reed flute

Isaiah 42:3:  “A bruised reed shall he not break, and the smoking flax shall he not quench.  He shall bring forth judgment unto truth.”


There is a beautiful double meaning in the word for reed (qaneh).  But first a little history lesson.   Ever wonder where David got his musical ability?  He obviously had spent considerable time writing and composing his own music that he played for King Saul as a young man.  More than likely his musical experience developed through a common practice among many shepherds who spent considerable time in solitude.  To pass the time of day shepherds who had some musical ability would bind two reeds together which they hollowed out and put holes in the sides and made a little flute.  A shepherd would then spend countless hours playing little tunes on his flute.  This little flute was easily made and very fragile.  If it was damaged in the slightest, I like the word used for bruised which is rasas and means slightly damaged, the shepherd would toss it away, sometimes just crushing under foot and make a new flute.  After all it is easier and quicker to make a new flute than to try and repair the old one.  Doesn’t take much to total out a flute.


Sometimes, however, a shepherd may form an attachment to his little flute, and develop sentimental feelings for the instrument. In this case he would tenderly make repairs, binding up it’s broken parts until once more it made the beautiful music he enjoyed.  Do you ever feel like a broken flute, you’ve been totaled out and you expect to be tossed on the trash heap?   If the Shepherd has a special attachment to you, He will restore you so you can once again make beautiful music for Him.


There might be some of you who would say: “Golly, I didn’t know that, why doesn’t he just call it a flute, why a reed?”   There is a very good reason why the word qaneh (reed) is used rather than using the Hebrew word for flute which is uwgab.  The writer is making an interesting play on words here for qaneh can also mean to redeem, to purchase in the sense of redemption.  In other words the prophet is saying that for those that God has redeemed, he will play beautiful music. However, if we are bruised in anyway by sin, he will not just toss us away, and step on us and shatter us.  But he will lovingly piece us back together so he can once again make beautiful music through us.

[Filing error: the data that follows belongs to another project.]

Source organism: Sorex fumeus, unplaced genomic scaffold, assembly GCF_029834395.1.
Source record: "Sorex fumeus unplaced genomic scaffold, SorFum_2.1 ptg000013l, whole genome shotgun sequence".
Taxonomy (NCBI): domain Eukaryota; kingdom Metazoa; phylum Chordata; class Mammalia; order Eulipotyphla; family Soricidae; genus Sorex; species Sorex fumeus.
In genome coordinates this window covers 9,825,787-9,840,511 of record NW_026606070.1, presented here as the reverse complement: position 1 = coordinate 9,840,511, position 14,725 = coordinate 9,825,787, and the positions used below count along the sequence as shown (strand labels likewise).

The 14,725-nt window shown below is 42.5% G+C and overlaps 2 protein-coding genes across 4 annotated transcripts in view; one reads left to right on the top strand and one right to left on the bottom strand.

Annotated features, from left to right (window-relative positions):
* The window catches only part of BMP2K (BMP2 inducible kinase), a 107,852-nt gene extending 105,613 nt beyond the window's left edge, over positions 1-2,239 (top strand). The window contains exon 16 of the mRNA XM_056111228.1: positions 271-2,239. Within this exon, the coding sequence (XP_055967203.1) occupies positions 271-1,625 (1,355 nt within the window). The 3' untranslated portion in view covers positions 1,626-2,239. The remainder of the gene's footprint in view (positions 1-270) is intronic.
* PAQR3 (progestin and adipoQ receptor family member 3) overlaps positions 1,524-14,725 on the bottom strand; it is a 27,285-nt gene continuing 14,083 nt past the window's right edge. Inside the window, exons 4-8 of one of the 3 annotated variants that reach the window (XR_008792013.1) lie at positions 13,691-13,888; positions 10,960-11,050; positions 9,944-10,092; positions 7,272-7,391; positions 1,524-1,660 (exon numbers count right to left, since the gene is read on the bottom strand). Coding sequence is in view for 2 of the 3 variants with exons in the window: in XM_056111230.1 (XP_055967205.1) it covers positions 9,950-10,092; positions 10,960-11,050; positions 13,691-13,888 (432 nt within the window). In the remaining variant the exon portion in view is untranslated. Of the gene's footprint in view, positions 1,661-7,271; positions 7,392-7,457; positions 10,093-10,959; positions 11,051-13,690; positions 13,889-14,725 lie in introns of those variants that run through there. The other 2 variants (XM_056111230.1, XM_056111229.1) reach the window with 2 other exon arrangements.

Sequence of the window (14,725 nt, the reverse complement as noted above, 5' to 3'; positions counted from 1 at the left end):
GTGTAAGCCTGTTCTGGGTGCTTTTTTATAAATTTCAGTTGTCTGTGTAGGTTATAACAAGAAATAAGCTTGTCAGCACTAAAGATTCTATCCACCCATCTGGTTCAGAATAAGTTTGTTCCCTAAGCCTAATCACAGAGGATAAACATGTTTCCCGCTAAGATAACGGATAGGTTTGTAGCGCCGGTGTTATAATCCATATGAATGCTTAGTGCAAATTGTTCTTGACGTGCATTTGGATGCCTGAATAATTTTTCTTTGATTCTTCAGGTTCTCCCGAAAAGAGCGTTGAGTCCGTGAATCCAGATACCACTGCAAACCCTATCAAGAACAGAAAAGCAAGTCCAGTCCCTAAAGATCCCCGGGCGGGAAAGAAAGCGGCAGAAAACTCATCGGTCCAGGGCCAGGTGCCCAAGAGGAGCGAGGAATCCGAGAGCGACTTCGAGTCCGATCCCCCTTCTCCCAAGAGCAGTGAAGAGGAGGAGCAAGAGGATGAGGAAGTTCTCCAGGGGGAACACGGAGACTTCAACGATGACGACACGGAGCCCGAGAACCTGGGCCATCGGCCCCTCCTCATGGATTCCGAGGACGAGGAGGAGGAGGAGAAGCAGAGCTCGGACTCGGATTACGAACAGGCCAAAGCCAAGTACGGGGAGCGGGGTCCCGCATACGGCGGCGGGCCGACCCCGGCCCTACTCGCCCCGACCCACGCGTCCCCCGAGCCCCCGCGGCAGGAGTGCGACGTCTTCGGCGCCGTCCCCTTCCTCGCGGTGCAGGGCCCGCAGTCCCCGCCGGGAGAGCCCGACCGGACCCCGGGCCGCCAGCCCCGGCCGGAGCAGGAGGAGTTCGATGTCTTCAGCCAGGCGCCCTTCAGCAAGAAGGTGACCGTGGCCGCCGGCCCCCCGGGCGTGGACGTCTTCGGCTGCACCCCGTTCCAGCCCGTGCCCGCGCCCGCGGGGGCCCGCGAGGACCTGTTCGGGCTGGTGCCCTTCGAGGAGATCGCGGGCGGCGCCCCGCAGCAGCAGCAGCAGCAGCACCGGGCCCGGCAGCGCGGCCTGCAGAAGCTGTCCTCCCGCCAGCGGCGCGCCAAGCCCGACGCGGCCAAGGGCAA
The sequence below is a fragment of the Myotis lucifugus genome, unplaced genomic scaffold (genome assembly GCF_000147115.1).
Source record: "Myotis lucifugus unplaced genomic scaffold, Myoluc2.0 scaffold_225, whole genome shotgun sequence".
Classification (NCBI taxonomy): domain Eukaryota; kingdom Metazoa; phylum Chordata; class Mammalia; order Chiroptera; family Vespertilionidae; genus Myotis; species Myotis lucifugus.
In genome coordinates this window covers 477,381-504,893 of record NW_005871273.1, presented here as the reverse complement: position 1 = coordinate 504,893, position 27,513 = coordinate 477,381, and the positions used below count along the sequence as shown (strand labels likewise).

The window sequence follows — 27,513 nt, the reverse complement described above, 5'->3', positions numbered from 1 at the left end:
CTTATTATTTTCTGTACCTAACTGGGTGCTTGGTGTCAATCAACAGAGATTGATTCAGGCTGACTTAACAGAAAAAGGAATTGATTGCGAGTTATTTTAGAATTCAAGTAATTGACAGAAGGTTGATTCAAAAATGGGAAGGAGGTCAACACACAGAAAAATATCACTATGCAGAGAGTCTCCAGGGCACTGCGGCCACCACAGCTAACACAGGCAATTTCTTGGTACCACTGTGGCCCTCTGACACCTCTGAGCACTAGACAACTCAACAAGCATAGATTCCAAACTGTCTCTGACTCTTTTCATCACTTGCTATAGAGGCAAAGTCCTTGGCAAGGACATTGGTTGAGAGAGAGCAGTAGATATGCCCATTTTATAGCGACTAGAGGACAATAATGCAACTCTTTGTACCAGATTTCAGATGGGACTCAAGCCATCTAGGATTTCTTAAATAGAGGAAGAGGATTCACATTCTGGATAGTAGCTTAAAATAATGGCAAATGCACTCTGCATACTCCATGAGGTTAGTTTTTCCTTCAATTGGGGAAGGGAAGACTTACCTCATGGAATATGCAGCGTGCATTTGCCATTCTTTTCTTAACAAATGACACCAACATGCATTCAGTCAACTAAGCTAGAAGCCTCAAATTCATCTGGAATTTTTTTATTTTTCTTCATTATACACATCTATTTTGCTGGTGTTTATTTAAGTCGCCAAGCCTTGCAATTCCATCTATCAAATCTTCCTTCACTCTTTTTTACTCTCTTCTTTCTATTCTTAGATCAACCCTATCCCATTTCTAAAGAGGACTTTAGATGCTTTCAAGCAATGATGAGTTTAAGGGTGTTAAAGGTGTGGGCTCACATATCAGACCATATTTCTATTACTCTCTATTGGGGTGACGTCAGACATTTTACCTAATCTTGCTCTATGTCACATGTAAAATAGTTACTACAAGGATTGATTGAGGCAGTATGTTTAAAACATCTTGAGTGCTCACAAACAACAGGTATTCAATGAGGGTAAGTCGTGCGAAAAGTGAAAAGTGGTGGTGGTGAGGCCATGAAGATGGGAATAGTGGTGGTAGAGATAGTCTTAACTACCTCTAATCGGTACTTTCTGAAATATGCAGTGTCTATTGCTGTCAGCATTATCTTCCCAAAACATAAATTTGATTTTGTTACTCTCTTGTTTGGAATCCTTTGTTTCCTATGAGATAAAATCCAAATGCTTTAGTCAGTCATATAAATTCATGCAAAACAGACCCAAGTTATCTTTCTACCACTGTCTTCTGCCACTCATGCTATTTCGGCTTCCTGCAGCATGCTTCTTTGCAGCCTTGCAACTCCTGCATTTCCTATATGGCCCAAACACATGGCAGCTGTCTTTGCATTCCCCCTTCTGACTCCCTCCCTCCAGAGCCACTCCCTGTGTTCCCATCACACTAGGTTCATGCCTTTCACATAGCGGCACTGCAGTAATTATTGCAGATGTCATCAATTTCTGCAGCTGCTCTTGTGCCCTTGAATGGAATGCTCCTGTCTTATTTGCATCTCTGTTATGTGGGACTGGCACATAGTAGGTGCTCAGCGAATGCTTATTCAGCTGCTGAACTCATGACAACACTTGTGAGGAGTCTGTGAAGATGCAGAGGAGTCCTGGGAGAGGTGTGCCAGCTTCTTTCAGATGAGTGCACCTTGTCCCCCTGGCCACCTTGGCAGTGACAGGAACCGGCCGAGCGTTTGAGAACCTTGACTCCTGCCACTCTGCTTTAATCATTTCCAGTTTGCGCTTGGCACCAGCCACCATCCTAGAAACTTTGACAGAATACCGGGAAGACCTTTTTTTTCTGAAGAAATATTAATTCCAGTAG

“The smoking flax shall he not quench” is an interesting picture.  The ancients used to have little oil lamps that they would fill with some type of oil.  They would set a piece of flax in the lamp and let it float on the oil.  Then they would light it like a wick and let it burn.  When the oil ran out, the person would simply toss the old flax or wick away and fill the lamp with oil and place a new wick in the lamp.  Yet, the prophet is saying that we, like the old wick in the oil lamp, are not tossed out after the oil runs out.  Instead, God will simply refill the lamp with oil and relight us.


Now this is one verse that we can really relate to in our 21st Century Western culture.  We live in a  disposal, throw away society.   Our economy it built on the premise that as things wear out, we do not initiate repairs, we simply toss it out and buy something new.


The prophet in Isaiah 42:3 is telling us that God is in the recycling business.  If we are  a broken instrument or even a burned out wick, God will not dispose of us for someone younger, newer or fresher, even if that seems to be the most economical route to take.  Instead he keeps us on the payroll, initiates whatever repairs are necessary and continues to make beautiful music out of us or uses us to lighten the way for others.